We think Perry said it better. This sounds exactly like what happened at the moment Perry killed Herb Clutter.

Spells of helplessness occurred, moments when he "remembered things"—blue light exploding in a black room, the glass eyes of a big toy bear—and when voices, a particular few words, started nagging his mind: "Oh, no! No, please! No! No! No! No! Oh, please don't, please!" and certain sounds returned—a silver dollar rolling across a floor, boot steps on hardwood stairs, and the sounds of breathing, the gasps, the hysterical inhalations of a man with a severed windpipe. (2.114)

Perry's describing having flashbacks, sudden episodes of vivid imagery of the murders. This is part of what his psychiatrist said was "dissociation." Flashbacks are a common experience for people who've been through life-threatening traumatic events in the past.

I didn't realize what I'd done until I'd heard the sound. Like somebody drowning. Screaming under water. (3.486)

This is Perry's first-hand account of dissociation: the experience of doing something in an altered state of consciousness, like an out-of-body thing. It's one explanation for how somebody who admittedly thought the Clutters were nice people—he even chatted with Nancy for a while on her bed—could then go on to methodically kill each of them. Or, he could be making this up.

One deceived salesman said, "He [Hickock] did the work. A very smooth talker, very convincing." (3.25)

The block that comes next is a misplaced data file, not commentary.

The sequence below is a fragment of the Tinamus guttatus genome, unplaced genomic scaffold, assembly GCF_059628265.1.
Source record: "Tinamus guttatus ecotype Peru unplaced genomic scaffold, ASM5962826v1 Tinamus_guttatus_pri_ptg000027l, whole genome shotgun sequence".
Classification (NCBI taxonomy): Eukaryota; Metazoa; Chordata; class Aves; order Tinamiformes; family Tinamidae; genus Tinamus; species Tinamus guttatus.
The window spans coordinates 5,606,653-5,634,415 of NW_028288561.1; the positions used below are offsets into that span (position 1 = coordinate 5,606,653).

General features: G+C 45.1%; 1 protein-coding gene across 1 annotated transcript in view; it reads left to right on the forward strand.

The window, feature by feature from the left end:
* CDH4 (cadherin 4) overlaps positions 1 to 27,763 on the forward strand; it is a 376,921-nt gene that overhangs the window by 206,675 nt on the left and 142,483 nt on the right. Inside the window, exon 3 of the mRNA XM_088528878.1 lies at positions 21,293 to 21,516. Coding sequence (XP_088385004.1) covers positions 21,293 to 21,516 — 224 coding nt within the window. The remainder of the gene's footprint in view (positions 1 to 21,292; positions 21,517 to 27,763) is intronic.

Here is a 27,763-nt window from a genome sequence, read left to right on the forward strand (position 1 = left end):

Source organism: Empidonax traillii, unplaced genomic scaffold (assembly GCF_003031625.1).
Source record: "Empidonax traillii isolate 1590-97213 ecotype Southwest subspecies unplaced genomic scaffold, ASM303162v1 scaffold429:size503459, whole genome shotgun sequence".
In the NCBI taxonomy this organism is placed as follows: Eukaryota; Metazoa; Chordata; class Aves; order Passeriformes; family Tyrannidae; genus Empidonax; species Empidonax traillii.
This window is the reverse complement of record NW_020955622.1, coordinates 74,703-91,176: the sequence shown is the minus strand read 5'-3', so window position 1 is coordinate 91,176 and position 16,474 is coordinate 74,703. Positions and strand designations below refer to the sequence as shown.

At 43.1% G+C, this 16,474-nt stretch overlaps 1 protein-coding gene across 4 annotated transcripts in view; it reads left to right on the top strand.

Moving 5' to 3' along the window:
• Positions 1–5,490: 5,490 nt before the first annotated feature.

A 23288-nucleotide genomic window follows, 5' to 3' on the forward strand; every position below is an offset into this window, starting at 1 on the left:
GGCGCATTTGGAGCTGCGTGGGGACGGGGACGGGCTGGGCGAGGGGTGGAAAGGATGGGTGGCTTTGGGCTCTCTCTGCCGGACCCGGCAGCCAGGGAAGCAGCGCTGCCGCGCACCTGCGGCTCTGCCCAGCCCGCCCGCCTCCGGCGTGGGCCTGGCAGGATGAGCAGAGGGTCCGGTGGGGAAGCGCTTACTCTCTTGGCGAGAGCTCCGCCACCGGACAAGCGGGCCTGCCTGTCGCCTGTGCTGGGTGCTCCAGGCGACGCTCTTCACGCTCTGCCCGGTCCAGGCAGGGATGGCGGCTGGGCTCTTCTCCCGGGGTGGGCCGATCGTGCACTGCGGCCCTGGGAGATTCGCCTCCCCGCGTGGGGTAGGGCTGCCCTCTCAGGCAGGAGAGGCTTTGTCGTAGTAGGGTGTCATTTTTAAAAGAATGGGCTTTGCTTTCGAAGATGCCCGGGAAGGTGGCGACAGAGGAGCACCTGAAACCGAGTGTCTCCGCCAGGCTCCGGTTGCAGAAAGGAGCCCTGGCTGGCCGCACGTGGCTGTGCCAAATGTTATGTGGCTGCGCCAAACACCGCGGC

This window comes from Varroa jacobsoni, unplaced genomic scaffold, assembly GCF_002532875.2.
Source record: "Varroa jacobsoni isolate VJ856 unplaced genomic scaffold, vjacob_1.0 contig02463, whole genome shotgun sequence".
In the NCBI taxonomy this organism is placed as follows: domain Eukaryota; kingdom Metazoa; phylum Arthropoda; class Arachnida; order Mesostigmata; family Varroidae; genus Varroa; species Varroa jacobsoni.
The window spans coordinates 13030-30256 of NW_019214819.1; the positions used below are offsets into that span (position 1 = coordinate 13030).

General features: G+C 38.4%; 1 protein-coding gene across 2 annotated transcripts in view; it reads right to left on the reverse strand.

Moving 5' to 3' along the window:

Charming and deceiving—he's great at it. That's why he's such a good paperhanger. (Impress your friends with this cool, in-the-know word for someone who passes bad checks.)

[Dick] was sorry he felt as he did about her [a twelve-year-old girl], for his sexual interest in female children was a failing of which he felt "sincerely ashamed" [. . .] because other people might not think it normal. That [being normal] was something he was sure he was [. . .] Seducing pubescent girls, as he had done "eight or nine" times in the past several years, did not disprove it, for, if the truth were known, most real men had the same desires he had. (3.203)

Do you think most real men have sexual thoughts about 12 year-olds? It's hard to believe Dick is "sincerely ashamed" if he says that. The murders of the Clutter family may have been a byproduct of Dick's sexual perversion. He admits that he stuck around the Clutter house mostly to rape Nancy, and that he'd been thinking about this since he first heard from Floyd Wells about the family. Otherwise, he may have left after discovering there was no money there.

"[…] Andrews suffered no delusions, no false perceptions, no hallucinations, but the primary illness of separation of thinking from feeling. He understood the nature of his acts, and that they were prohibited, and that he was subject to punishment. […] And in his own seclusive world it seemed to him just as right to kill his mother as to kill an animal or fly." (4.219)

This is the psychiatrist's diagnosis of Lowell Lee Andrews, the boy who killed his family and seemed completely indifferent about it. The diagnosis was "simple schizophrenia (no delusions or hallucinations)." Later, we learn that one of the psychiatrists also thought that Perry suffered from schizophrenia, but not the simple type—paranoid schizophrenia, based on Perry's belief that everyone was out to ruin him.